Green Day Live in Bangkok 2020 is on March 11, 2020 at Impact Arena, Muang Thong Thani.

Ticket prices start at 2,000 baht and tickets go on sale on November 2 at all ThaiTicketMajor outlets via www.livenation.co.th or www.thaiticketmajor.com or call: 02 262 3838 for more information.

SOURCE: The Nation

Green Day heading back to BKK in 2020 | News by The Thaiger

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Property

Guaranteed rental returns – Are they real?

The Thaiger

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Guaranteed rental returns – Are they real? | The Thaiger

If you’re looking to invest in overseas property, search the market and it’s not unusual to find condos for sale with guaranteed rental returns of 40%, and some even higher. Yes, it DOES seems too good to be true, but the offers are out there and the packages often come with free legal fees and other such benefits. Clearly, before diving in, you need to seek some expert and professional advice.

So, what is the debate about? And what questions should you ask prior to investing?

Guaranteed rental returns are obviously enticing for investors and purchasers alike, with standard net returns usually being advertised below the 10% mark.

In the opinion of many, this is not a cheap marketing trick. Yes, it does have ‘marketing power’ and it might just be the additional financial package that helps developers and agents clinch the deal. But for the investors, they genuinely are guaranteed a minimum return on their investment. Surely that’s positive. It eases the concerns of investors and keeps the market buoyant. And why wouldn’t buyers prefer to go with the property that guarantees this return, over the property that does not?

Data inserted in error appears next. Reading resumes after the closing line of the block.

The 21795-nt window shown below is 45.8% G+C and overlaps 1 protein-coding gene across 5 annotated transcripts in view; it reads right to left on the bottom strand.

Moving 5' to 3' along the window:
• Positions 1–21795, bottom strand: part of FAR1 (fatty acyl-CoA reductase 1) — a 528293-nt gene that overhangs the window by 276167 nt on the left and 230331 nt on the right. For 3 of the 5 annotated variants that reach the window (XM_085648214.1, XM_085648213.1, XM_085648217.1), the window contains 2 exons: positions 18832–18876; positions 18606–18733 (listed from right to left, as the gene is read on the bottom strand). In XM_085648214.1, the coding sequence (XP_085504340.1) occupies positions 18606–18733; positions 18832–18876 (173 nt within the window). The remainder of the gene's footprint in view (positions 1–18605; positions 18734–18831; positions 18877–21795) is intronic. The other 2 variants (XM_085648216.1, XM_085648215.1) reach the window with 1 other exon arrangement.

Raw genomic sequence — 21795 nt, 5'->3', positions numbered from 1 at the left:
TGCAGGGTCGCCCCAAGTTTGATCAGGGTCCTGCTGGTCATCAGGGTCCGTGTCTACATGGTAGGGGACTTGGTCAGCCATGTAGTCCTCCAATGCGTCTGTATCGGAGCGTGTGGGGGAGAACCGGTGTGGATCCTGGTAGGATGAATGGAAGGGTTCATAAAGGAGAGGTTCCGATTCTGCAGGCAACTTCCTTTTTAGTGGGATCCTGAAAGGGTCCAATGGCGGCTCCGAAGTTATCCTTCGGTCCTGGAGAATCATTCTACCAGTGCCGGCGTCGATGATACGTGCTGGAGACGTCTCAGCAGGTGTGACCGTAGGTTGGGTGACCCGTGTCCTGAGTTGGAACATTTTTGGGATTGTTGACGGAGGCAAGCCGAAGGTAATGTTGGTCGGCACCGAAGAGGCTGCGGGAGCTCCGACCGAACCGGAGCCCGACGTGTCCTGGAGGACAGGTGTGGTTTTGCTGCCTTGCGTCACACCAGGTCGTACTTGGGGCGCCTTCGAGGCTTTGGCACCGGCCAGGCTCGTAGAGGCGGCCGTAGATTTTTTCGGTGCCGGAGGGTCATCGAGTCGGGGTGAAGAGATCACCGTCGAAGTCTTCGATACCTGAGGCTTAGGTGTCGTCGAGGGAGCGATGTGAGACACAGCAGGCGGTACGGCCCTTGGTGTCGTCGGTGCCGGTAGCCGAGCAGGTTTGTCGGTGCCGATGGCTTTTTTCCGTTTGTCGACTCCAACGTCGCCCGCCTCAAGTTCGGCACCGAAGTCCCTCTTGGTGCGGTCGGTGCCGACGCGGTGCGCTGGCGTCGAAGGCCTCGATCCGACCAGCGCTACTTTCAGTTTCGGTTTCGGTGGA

Other experts are not so sure. While acknowledging that a rental guarantee clearly offers agents and developers an advantage in marketing and selling, there are voices within the industry that urge caution. There’s a suspicion that developments that come with a guarantee may be overpriced and that the developers may have factored the cost of the guarantee into the actual price of the property that is being offered.

Those that hold this negative opinion about guarantees suggest that a better strategy for any investor might be to really understand the market in which the property is being offered, aim to get the lowest price possible, do the deal and then organise the letting independently.

Other cautious voices wonder if investors aren’t being tantalised with a vision of unrealistic long-term returns. The question that is asked is what happens when the guaranteed period ends? It’s not unknown for the guaranteed period to expire, and for the investor to suddenly realise that the true rental value of the property is much lower than they believed. Rental incomes suddenly drop, and they suddenly realise that they have overpaid into the wrong investment.

But still, many deny that developers overprice properties when offering guarantees. And no matter what, it’s clear that a rental guarantee is important for certain investors who need the security that it offers. And genuinely, it appears that there are some good guarantees out there on the market. So what to do?

The trick is to apply common sense and due diligence to the situation and examine the legal, commercial and financial strength of the guarantee and the market in which it is being offered. Here are some questions worth considering:

Legally, how is the guarantee structured?

Is it underwritten with a contract in which legal recourse is an option, should you not receive the income that is guaranteed? This is clearly important.